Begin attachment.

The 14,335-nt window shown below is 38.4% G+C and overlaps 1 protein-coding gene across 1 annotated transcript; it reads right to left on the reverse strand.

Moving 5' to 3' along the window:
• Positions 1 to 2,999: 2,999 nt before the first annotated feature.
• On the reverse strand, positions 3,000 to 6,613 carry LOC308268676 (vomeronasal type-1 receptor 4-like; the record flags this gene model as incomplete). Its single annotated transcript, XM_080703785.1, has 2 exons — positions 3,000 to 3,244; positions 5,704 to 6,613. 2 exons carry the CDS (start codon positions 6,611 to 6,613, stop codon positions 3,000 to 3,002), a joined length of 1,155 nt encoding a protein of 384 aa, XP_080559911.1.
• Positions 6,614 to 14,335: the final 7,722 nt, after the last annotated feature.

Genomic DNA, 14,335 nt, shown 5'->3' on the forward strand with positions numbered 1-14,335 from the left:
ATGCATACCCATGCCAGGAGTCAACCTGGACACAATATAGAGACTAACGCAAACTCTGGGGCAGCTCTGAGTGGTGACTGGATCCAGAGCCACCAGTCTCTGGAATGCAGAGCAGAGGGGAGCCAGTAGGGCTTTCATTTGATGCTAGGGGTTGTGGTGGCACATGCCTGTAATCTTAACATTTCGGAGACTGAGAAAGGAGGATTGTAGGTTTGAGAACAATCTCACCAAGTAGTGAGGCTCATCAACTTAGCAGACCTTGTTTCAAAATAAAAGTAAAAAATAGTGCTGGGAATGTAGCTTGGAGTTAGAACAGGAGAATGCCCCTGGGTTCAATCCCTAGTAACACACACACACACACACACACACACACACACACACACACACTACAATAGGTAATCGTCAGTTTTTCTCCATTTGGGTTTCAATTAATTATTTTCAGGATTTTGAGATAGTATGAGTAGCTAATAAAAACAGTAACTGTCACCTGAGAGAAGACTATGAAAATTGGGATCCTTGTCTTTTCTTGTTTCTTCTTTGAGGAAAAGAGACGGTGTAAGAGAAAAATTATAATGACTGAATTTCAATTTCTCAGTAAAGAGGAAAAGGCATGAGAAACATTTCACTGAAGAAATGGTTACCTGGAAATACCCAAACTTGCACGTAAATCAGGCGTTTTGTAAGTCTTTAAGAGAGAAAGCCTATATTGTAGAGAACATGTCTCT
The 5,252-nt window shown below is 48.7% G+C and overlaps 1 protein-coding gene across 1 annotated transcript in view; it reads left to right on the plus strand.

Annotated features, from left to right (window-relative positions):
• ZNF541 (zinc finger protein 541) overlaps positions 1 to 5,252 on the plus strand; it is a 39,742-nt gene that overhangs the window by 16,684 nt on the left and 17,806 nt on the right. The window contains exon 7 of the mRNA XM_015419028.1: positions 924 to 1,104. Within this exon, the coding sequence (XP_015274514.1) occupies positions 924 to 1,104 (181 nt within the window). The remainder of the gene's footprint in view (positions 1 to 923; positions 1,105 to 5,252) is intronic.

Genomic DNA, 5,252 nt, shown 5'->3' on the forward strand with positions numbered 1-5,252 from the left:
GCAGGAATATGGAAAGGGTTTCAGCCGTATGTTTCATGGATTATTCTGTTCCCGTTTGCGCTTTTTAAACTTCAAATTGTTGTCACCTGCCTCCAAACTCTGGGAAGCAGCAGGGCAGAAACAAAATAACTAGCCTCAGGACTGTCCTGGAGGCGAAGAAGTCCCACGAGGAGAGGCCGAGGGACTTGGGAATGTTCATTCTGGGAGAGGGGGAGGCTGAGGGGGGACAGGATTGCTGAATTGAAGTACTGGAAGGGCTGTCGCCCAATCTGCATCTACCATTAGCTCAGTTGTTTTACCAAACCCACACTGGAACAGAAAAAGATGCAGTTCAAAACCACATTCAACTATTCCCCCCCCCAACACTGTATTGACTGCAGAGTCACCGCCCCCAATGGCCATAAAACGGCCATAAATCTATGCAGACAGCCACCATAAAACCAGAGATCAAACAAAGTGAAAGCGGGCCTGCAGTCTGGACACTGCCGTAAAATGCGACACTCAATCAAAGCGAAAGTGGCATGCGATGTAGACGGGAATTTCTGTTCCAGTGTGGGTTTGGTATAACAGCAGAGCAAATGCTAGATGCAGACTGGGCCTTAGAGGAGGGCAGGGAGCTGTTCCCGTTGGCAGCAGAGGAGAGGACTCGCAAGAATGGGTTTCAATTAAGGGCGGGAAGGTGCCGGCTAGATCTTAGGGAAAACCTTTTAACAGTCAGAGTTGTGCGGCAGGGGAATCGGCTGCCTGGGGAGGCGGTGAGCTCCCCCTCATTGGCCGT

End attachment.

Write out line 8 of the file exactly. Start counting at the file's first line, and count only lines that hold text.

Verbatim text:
The 5,252-nt window shown below is 48.7% G+C and overlaps 1 protein-coding gene across 1 annotated transcript in view; it reads left to right on the plus strand.